NDSU Crop and Pest Report
Plant Pathology


ISSUE 1  May 2, 2002

 

PLEASE WELCOME CARL BRADLEY, EXTENSION PLANT PATHOLOGIST FOR BROADLEAF CROPS

Dr. Carl Bradley, Extension Plant Pathologist for broadleaf crops, started at NDSU on April 1. Carl received his PhD degree in Plant Pathology from the University of Illinois, working on soybean diseases. He grew up on a corn/soybean farm in southern Illinois, and worked full time as a research associate at the University of Illinois, while doing his graduate work. He joins the NDSU Extension Service after working one year as a PostDoctorate Fellow for the University of Idaho at the Kimberly Research Extension Center.

Carl has a 90% extension, 10% research appointment and will be responsible for disease management education for all broadleaf field crops. Please welcome Carl to North Dakota and the Extension Service, and be sure and call him with those disease questions on broadleaf crops!

 

SECTION 18 AND 24C FUNGICIDE LABELS FOR 2002

Section 18 Emergency Exemptions granted: EPA has approved the following North Dakota requests for Section 18 exemptions for fungicides for 2002:

* Folicur 3.6F: wheat and barley, for scab suppression (granted Nov. 21, 2001)

* Folicur 3.6F: sunflower, for leaf rust (granted Feb. 7, 2002)

* Eminent 125SL: sugarbeet, for Cercospora leaf spot (granted March 12, 2002)

* LSP seed treatment fungicide: Lentils, for seed-borne Ascochyta; both Gustafsonís and Mertects LSP (granted April 22, 2002).

The North Dakota Department of Agriculture also is seeking Section 18s for the following crops, but no action has yet been taken (April 30) by EPA:

* Tilt for control of rust in dry beans

* Quadris for Ascochyta control in chickpeas

* Quadris for Alternaria control in safflower

State SLN 24C labels: The North Dakota Dept. of Agriculture has granted 24C labels to PropiMax EC and to Stratego fungicides for wheat. The 24C labels will allow application of these fungicides to wheat up through Feekes growth stage 10.5 (full head emergence). The current federal label for both of these fungicides only allows application through Feekes 8, or early flag leaf emergence.

PropiMax is propiconazole fungicide, sold by Dow AgroSciences. Stratego is a combination of propiconazole + trifloxystrobin fungicides and is sold by Bayer Corp.

A supplemental 2 (ee) label was granted to PropiMax fungicide for early season control of leaf and glume blotch diseases in wheat, using a rate of 2-4 fl oz/acre/season.

Further information about special labels in North Dakota, along with links to PDF versions of the labels, can be found at the NDSU Extension Service Pesticide Programís web site:

 http://www.ag.ndsu.nodak.edu/aginfo/pesticid/pesticid.htm

 

PROLONGED EXPOSURE TO CERTAIN SMALL GRAIN SEED TREATMENTS

Recent cold temperatures may have halted planting of small grain seed already treated with fungicide and insecticide seed treatments. Generally, there are no problems expected for short-term storage of seed treated with a seed treatment as long as seed is stored in a cool, dry place.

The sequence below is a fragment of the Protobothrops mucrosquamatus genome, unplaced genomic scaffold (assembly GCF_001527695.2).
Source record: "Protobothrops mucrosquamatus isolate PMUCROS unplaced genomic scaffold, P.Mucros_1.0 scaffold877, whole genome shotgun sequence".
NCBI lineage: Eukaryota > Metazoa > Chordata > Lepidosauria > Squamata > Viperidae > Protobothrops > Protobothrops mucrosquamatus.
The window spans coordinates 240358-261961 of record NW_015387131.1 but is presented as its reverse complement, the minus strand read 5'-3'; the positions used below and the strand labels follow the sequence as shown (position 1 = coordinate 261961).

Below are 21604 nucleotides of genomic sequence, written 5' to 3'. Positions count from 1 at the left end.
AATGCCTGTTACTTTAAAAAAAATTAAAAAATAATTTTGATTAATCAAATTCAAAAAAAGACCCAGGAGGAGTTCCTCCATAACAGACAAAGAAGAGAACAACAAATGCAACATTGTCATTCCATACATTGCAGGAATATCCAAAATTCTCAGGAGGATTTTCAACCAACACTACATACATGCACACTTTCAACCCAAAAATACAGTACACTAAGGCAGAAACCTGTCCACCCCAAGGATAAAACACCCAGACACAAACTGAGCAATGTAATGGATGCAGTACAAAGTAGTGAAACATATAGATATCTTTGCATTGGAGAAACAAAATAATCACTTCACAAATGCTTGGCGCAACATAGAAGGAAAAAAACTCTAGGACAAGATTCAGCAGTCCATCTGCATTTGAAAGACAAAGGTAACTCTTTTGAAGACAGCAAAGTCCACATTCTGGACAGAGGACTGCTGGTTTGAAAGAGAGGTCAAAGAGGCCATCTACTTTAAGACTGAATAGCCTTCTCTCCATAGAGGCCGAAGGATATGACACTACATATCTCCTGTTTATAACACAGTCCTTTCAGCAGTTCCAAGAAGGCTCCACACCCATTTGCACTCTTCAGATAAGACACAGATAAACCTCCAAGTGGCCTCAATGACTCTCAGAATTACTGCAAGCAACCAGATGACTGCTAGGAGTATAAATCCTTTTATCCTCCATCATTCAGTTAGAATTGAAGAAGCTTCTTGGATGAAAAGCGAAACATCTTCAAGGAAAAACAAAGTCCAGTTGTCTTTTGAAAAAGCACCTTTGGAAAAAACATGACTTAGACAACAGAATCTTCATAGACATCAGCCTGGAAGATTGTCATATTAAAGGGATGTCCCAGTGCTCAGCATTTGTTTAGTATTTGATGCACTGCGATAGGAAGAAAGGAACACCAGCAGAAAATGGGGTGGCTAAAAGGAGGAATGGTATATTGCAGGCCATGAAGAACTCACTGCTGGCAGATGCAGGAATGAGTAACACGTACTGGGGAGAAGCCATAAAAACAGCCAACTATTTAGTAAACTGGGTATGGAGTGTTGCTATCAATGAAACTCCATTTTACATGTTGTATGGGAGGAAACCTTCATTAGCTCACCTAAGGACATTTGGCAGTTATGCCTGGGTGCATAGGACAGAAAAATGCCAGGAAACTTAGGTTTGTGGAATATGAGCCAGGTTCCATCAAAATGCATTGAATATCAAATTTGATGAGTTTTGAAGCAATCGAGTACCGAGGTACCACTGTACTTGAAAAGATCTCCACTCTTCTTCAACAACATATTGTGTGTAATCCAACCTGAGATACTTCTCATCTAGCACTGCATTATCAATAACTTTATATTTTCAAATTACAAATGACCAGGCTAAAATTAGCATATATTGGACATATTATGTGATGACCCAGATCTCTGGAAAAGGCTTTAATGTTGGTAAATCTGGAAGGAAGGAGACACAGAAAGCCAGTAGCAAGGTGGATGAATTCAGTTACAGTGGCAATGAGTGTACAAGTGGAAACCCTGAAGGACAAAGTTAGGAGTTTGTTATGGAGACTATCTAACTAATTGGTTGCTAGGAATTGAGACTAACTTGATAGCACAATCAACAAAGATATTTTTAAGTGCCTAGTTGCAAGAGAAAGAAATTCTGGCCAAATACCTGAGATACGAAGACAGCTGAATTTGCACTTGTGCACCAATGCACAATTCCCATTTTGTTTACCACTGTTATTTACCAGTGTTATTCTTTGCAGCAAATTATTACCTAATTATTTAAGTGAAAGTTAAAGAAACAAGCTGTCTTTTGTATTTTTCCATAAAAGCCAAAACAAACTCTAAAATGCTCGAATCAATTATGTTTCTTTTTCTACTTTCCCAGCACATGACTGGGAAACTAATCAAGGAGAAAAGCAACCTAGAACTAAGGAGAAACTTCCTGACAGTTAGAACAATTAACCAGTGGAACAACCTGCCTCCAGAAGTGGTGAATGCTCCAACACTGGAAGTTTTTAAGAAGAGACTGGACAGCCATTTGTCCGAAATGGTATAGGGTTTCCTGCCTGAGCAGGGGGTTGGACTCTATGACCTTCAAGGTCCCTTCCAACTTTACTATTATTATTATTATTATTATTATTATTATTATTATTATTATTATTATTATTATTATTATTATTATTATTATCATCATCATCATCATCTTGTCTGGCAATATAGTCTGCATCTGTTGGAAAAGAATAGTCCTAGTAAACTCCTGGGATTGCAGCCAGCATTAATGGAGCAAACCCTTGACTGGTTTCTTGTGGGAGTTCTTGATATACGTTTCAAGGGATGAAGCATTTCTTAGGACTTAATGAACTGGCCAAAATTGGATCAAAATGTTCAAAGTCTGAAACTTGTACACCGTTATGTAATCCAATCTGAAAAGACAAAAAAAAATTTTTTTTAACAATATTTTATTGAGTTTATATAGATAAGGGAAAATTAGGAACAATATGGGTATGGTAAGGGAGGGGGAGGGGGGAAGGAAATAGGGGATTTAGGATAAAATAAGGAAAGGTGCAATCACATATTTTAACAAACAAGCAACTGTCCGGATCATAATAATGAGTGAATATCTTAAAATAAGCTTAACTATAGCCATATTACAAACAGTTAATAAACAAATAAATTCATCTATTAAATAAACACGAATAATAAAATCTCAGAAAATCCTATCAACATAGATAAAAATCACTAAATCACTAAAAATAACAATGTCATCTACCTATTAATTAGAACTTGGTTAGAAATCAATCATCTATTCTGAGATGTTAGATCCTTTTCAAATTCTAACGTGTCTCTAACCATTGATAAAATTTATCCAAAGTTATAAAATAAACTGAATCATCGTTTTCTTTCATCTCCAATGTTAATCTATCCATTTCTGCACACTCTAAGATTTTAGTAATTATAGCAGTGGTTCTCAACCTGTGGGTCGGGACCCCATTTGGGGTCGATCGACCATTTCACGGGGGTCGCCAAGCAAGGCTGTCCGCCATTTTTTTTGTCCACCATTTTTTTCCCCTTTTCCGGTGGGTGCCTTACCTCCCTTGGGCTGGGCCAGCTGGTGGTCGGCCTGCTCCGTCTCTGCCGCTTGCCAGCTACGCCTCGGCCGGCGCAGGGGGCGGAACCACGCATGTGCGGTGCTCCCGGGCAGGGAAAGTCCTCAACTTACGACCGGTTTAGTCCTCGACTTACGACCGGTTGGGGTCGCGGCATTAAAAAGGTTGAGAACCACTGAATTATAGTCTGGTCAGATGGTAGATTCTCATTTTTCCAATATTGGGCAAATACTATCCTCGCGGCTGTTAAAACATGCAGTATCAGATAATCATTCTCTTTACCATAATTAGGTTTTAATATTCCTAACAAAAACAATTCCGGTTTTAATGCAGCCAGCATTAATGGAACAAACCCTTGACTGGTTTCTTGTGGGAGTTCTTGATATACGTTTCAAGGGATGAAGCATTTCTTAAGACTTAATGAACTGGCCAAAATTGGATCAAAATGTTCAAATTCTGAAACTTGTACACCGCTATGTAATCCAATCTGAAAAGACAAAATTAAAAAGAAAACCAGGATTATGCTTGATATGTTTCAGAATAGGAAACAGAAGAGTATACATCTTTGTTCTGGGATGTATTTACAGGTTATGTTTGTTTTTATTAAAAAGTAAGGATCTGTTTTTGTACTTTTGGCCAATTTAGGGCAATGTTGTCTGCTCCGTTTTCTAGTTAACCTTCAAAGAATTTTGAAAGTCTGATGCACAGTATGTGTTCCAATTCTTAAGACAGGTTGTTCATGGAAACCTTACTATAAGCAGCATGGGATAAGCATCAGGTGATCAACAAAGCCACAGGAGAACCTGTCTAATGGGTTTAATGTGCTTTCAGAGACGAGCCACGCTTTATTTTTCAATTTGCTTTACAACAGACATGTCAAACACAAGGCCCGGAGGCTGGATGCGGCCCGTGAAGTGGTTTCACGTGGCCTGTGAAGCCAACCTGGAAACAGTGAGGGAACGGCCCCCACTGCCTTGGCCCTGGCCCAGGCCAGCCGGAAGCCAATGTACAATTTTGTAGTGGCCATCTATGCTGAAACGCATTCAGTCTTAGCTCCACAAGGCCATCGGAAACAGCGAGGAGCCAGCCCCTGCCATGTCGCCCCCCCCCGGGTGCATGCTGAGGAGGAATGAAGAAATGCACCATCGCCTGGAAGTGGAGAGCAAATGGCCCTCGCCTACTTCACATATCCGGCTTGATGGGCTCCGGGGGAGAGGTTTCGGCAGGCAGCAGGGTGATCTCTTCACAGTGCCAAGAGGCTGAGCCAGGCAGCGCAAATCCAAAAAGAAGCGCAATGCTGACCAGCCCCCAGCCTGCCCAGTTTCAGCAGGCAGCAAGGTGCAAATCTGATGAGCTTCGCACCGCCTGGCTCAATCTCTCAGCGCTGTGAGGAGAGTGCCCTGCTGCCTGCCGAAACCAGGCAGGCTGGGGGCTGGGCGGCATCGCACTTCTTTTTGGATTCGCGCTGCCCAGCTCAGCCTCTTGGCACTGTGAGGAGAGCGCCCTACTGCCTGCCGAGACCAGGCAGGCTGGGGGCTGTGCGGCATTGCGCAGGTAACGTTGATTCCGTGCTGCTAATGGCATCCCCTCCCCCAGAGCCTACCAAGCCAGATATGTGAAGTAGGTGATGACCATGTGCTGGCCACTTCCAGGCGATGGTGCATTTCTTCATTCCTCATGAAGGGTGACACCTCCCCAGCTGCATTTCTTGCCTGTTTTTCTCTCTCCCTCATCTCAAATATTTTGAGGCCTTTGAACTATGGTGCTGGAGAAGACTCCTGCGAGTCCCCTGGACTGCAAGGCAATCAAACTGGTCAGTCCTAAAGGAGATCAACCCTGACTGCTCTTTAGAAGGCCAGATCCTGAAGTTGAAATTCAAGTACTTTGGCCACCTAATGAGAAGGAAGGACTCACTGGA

Some seed treatment labels carry cautionary statements about minimizing the time between treating and planting of seed treated with combinations of both lindane insecticide and imazalil fungicide. Lindane and imazalil may shorten the sub-crown internode length under certain conditions. If seed has been exposed to these two chemicals for extended durations prior to seeding, growers should: pay close attention to seeding depth and stay close to the 1.5" recommendation; and they may want to slightly increase their seeding rate (Dr. Jochum Wiersma, University of Minnesota, Crookston, small grains specialist, recommends a 5% adjustment in seeding rate).

 

SMALL GRAIN CROP AND DISEASE DEVELOPMENT IN SOUTHERN PLAINS

Every year I look to southern plain states for disease development on cereal crops that may have a potential to impact our northern plains small grain crops, diseases including the cereal rusts and barley yellow dwarf. The most recent Cereal Rust Bulletin, published April 23, 2002 by the USDA/ARS Cereal Disease Lab in St. Paul, indicated:

* trace to 10% severities of wheat leaf rust observed in wheat fields in Texas and Oklahoma;

* wheat stripe rust at trace to severe levels in Texas;

* very low levels of wheat stem rust reported in wheat plots in Texas.

* barley leaf, stem, and stripe rusts at trace levels or have not been reported yet, while some hot spots of oat crown rust were reported in Texas.

Grain aphids were active in the fall in Kansas wheat fields, indicating a potential for spring activity and spread of the barley yellow dwarf virus, as reported by the April 4 edition of the KState Plant Disease Alert. Recent cool temperatures in Kansas have slowed any disease development. Also, the April 28 USDA-NASS report on winter wheat condition indicates that only 36% of the US winter wheat acreage is rated good to excellent at this time. In North Dakota, early reports around the state indicate good survival of winter wheat crops.

Marcia McMullen
Extension Plant Pathologist

mmcmulle@ndsuext.nodak.edu

 

SEED TREATMENT OF SOYBEANS

Treating soybean seeds may be a good defensive tool to use against seed and seedling diseases. Some factors that need to be evaluated before making the decision to treat or not to treat the seed include:

* Field history: If the field has a history of being poorly drained, or if root rot or poor stand establishment has been a problem in the past, then treating seed may help protect against seedling blight and ensure a better stand.